Ireland ranks second in Europe for GDPR complaints

Data Protection Commissioner Helen Dixon
Data Protection Commissioner Helen Dixon

Report says more than 6,700 complaints lodged in 2019

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20 January 2020 | 0

Ireland reported 6,716 data breaches in the past 12 months to the Irish Data Protection Commission, the second highest level of breach notifications across Europe.

According to DLA Piper’s latest GDPR Data Breach Survey, data protection regulators have imposed €102.5 million in fines under the GDPR regime for a wide range of GDPR infringements, not just for data breach.

More than 160,000 data breach notifications have been reported across the 28 European Union Member States plus Norway, Iceland and Liechtenstein since the GDPR came into force on 25th May 2018.

France, Germany and Austria top the rankings for the total value of GDPR fines imposed with just over €51 million, €24.5 million and €18 million respectively. The Netherlands, Germany and the UK topped the table for the number of data breaches notified to regulators with 40,647, 37,636 and 22,181 notifications each.

The daily rate of breach notifications has also increased by 12.6% from 247 notifications per day for the first eight months of GDPR from 25 May 2018 to 27 January 2019, to 278 breach notifications per day for the current year.

Weighting the results against country populations, Ireland reported 132.52 breaches per 100,000 people, ranking Ireland with the second highest level of notifications per capita. The Netherlands again come top with 147.2 reported breaches per 100,000 people, up from 89.8 per 100,000 people last year, followed by Ireland and Denmark. Italy, Romania and Greece reported the fewest number of breaches per capita. Italy, a country with a population of over 62 million people, only recorded 1886 data breach notifications illustrating the cultural differences in approach to breach notification.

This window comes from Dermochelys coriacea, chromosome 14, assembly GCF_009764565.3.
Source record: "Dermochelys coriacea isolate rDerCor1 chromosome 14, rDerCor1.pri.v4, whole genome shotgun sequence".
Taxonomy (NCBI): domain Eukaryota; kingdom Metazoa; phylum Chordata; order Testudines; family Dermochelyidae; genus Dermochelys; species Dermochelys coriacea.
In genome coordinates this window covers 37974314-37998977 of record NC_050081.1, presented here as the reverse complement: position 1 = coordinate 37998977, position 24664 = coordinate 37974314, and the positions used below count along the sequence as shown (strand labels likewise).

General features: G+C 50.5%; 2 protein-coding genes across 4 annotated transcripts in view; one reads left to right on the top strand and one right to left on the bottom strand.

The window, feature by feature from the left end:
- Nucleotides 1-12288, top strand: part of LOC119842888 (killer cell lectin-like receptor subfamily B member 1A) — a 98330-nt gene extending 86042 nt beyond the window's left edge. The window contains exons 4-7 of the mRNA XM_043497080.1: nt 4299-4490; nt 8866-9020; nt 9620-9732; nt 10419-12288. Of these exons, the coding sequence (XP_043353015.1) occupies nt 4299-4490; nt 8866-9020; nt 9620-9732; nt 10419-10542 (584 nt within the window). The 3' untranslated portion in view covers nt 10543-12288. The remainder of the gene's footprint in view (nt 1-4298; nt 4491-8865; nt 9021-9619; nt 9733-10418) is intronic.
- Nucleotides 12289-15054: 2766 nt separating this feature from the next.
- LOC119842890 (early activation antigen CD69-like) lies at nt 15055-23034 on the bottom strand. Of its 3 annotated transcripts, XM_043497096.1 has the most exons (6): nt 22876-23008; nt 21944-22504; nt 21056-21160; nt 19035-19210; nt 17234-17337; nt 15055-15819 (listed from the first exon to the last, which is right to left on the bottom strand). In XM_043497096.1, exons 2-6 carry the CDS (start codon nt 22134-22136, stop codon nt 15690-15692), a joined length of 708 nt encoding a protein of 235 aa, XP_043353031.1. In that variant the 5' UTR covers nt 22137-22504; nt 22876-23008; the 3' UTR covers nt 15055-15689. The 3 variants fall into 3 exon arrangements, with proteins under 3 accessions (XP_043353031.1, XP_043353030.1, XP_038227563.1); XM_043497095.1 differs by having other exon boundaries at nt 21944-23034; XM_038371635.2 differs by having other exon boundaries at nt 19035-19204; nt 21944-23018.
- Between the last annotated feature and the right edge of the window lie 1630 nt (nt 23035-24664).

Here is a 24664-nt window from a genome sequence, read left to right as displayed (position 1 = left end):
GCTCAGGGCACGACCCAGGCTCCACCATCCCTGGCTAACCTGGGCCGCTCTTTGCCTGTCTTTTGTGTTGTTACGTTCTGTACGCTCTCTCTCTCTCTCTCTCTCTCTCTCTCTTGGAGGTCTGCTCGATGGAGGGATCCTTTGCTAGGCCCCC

The highest GDPR fine to date was €50 million imposed by the French data protection regulator on Google, for alleged infringements of the transparency principle and lack of valid consent, rather than for data breach. Following two high profile data breaches, the UK ICO published two notices of intent to impose fines in July 2019 totalling £282 million (approximately €329 million) although neither of these were finalised as at the date of this report.

Commenting on the report, John Magee, Intellectual Property & Technology partner at DLA Piper Ireland said: “GDPR has driven the issue of data breach well and truly into the open. The rate of breach notification has increased by more than 12% compared to last year’s report and it is no surprise to see Ireland – a strategic global hub for data-rich businesses across many sectors – once again ranked highly on number of breach notifications. The total amount of fines of €102.5 million imposed to date is relatively low compared with the potential maximum fines that can be imposed under GDPR, indicating that we are still in the early days of enforcement. We expect to see momentum build with more multi-million Euro fines being imposed over the coming year as regulators ramp up their enforcement activity.”

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